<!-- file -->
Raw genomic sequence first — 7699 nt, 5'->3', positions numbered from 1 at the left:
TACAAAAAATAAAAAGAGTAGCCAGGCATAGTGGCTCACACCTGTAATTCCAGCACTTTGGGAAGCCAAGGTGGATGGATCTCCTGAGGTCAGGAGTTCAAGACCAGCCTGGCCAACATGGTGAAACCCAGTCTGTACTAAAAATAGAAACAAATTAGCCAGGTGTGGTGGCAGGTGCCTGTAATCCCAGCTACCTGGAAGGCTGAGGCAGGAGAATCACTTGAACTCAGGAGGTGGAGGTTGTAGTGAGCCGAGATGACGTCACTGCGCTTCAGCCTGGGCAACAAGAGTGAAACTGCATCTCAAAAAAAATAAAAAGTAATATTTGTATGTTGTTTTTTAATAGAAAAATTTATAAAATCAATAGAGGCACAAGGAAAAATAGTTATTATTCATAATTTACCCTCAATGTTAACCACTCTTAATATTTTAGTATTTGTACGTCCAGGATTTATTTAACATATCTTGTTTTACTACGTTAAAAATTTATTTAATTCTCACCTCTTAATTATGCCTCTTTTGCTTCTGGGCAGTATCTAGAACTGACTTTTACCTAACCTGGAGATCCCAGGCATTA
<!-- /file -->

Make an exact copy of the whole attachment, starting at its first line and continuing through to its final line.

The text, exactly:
Raw genomic sequence first — 7699 nt, 5'->3', positions numbered from 1 at the left:
TACAAAAAATAAAAAGAGTAGCCAGGCATAGTGGCTCACACCTGTAATTCCAGCACTTTGGGAAGCCAAGGTGGATGGATCTCCTGAGGTCAGGAGTTCAAGACCAGCCTGGCCAACATGGTGAAACCCAGTCTGTACTAAAAATAGAAACAAATTAGCCAGGTGTGGTGGCAGGTGCCTGTAATCCCAGCTACCTGGAAGGCTGAGGCAGGAGAATCACTTGAACTCAGGAGGTGGAGGTTGTAGTGAGCCGAGATGACGTCACTGCGCTTCAGCCTGGGCAACAAGAGTGAAACTGCATCTCAAAAAAAATAAAAAGTAATATTTGTATGTTGTTTTTTAATAGAAAAATTTATAAAATCAATAGAGGCACAAGGAAAAATAGTTATTATTCATAATTTACCCTCAATGTTAACCACTCTTAATATTTTAGTATTTGTACGTCCAGGATTTATTTAACATATCTTGTTTTACTACGTTAAAAATTTATTTAATTCTCACCTCTTAATTATGCCTCTTTTGCTTCTGGGCAGTATCTAGAACTGACTTTTACCTAACCTGGAGATCCCAGGCATTA